Social media is a powerful workplace tool. When used effectively, it has untold benefits for businesses and individuals. However, the power and reach of social media means that one wrong move can have disastrous consequences.
Here’s what could happen when you underestimate the dangers of social media:
You could seriously damage your company’s reputation
Even if your social media posts aren’t related to work, people will often automatically link your name to the company you’re employed by. Employers strive to uphold the good reputation of their business, so any negative attention caused by someone in the company will be frowned upon. Before posting anything on your personal pages, consider the possible effects on your employer.
You could mistakenly leak confidential information
Social media can connect you instantly with a variety of people from around the world. With each of these people having their own network of social media contacts, confidential information can spread like wildfire. You could slip up by posting a description of a big project your team is working on, or by sending a message to someone who may be linked to your company’s competitors. Remember that what you post on social media immediately becomes public information, which competitors can use to their advantage. Apart from this, there is a good chance that if you’re found to be the source of the leak, disciplinary proceedings will follow.
You could become an unproductive employee
Various studies have found that social media hampers productivity in the workplace. There is no doubt that social media has the potential to be highly distracting, preventing you from focusing on your job. If you can’t manage this distraction, you may find yourself missing deadlines or producing rushed and error-ridden work. Your social media activities may also be noticed by your superiors or the IT department, who could decide to take disciplinary action against you.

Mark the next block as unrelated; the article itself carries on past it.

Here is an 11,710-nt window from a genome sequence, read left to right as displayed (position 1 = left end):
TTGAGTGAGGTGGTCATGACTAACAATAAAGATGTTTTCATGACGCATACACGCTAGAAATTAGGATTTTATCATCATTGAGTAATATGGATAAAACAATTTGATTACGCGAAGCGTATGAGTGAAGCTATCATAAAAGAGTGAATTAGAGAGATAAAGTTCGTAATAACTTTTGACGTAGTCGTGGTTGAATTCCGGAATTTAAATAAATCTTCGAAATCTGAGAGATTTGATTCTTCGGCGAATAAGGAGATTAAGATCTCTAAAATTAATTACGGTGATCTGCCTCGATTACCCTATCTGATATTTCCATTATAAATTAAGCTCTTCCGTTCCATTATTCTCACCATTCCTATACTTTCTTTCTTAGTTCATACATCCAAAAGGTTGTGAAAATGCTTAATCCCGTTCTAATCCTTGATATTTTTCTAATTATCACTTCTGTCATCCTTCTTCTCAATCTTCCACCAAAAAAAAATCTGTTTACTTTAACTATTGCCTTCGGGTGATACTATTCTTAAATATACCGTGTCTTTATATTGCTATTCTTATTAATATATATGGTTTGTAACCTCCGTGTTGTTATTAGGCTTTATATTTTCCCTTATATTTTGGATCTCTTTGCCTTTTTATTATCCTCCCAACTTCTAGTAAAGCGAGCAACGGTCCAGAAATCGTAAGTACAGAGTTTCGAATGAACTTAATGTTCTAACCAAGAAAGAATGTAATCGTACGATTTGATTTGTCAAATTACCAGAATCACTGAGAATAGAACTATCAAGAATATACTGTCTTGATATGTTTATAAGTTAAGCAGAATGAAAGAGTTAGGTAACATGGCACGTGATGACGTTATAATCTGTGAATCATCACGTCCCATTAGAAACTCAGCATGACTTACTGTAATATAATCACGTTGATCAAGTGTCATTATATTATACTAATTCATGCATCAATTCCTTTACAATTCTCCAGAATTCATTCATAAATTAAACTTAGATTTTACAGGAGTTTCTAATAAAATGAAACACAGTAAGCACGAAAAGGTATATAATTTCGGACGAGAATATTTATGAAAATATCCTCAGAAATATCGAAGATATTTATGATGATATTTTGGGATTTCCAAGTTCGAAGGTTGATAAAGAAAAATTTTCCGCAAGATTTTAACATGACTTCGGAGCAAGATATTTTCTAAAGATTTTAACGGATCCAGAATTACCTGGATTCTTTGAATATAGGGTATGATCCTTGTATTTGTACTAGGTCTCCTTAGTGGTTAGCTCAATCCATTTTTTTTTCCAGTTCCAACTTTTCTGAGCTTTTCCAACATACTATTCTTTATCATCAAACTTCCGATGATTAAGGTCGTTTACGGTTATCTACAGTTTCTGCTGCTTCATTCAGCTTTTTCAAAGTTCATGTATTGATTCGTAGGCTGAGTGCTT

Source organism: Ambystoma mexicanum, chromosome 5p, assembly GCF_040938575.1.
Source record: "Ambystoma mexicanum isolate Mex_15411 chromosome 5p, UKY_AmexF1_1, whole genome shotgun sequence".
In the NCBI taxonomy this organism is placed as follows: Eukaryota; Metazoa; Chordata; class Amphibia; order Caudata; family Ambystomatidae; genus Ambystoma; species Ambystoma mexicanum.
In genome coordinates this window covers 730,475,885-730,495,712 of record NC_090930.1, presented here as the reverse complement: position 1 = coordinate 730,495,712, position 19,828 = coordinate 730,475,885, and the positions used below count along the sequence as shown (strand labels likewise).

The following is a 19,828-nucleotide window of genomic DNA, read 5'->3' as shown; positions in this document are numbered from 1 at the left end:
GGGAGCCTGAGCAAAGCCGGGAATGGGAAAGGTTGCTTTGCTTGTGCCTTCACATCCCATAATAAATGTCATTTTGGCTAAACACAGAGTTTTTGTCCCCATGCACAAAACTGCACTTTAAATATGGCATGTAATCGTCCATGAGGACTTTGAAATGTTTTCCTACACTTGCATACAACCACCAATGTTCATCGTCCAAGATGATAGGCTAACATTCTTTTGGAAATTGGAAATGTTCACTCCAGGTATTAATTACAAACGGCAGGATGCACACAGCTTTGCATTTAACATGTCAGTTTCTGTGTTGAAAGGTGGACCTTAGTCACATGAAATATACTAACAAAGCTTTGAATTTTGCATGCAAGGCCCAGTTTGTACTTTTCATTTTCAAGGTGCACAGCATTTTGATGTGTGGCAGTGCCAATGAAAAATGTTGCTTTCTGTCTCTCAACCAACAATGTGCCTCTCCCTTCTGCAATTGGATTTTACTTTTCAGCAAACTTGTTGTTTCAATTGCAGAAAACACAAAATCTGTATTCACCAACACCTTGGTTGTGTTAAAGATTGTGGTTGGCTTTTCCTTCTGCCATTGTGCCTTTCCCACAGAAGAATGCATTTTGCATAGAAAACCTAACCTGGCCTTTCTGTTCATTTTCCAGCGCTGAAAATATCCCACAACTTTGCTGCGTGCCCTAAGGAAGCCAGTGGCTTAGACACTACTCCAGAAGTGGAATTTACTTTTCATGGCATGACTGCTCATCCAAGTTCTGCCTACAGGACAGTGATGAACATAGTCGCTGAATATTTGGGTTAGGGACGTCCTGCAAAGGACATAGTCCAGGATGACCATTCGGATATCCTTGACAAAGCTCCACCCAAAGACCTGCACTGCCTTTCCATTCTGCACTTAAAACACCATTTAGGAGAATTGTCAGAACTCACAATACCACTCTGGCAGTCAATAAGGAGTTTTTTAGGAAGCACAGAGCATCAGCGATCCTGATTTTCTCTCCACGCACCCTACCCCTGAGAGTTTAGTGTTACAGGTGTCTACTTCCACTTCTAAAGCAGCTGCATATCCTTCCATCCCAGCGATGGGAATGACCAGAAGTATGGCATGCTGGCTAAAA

You open yourself up to victimisation or discrimination
Rumours, embarrassing stories and compromising photos spread quickly over social media, particularly in a closely connected environment such as the workplace. If your work colleagues are also social media contacts, you should be aware that they have access to what you post and can share it with other people you work with. Social media bullying, discrimination and victimisation are all very real risks. You should also never underestimate the emotional impacts that your own social media actions can have on others.
You could become a target for cyber criminals
Cyber criminals are becoming increasingly sophisticated, with some able to use “social engineering” techniques to exploit social media users. Many people perceive their Facebook friends or Twitter followers as trustworthy, even if they have never met them in person. Social media hacking has therefore become one of the greatest threats to corporate cyber security, and is also a relatively easy avenue for the spread of malware such as viruses. You should therefore be very cautious about accepting social media requests from people you haven’t met.
Want to find out how you can stay safe on social media?
Consider studying the Online Short Course: Fundamentals of Social Media in the Workplace